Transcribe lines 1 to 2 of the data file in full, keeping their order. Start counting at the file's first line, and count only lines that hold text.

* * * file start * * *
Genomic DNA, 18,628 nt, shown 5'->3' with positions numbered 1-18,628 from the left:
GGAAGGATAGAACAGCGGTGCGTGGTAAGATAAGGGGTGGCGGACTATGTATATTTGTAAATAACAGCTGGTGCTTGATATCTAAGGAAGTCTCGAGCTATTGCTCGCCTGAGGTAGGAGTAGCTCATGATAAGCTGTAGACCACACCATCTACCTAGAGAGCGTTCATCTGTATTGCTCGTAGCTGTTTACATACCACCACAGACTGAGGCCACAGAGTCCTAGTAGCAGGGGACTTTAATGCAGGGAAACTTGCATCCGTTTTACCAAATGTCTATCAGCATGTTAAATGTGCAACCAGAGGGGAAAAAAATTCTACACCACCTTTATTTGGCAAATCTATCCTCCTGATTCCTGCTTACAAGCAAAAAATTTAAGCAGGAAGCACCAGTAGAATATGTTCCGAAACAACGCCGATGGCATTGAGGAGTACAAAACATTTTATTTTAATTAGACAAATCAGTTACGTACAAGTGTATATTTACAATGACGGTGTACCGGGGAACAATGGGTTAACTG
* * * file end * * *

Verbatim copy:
Genomic DNA, 18,628 nt, shown 5'->3' with positions numbered 1-18,628 from the left:
GGAAGGATAGAACAGCGGTGCGTGGTAAGATAAGGGGTGGCGGACTATGTATATTTGTAAATAACAGCTGGTGCTTGATATCTAAGGAAGTCTCGAGCTATTGCTCGCCTGAGGTAGGAGTAGCTCATGATAAGCTGTAGACCACACCATCTACCTAGAGAGCGTTCATCTGTATTGCTCGTAGCTGTTTACATACCACCACAGACTGAGGCCACAGAGTCCTAGTAGCAGGGGACTTTAATGCAGGGAAACTTGCATCCGTTTTACCAAATGTCTATCAGCATGTTAAATGTGCAACCAGAGGGGAAAAAAATTCTACACCACCTTTATTTGGCAAATCTATCCTCCTGATTCCTGCTTACAAGCAAAAAATTTAAGCAGGAAGCACCAGTAGAATATGTTCCGAAACAACGCCGATGGCATTGAGGAGTACAAAACATTTTATTTTAATTAGACAAATCAGTTACGTACAAGTGTATATTTACAATGACGGTGTACCGGGGAACAATGGGTTAACTG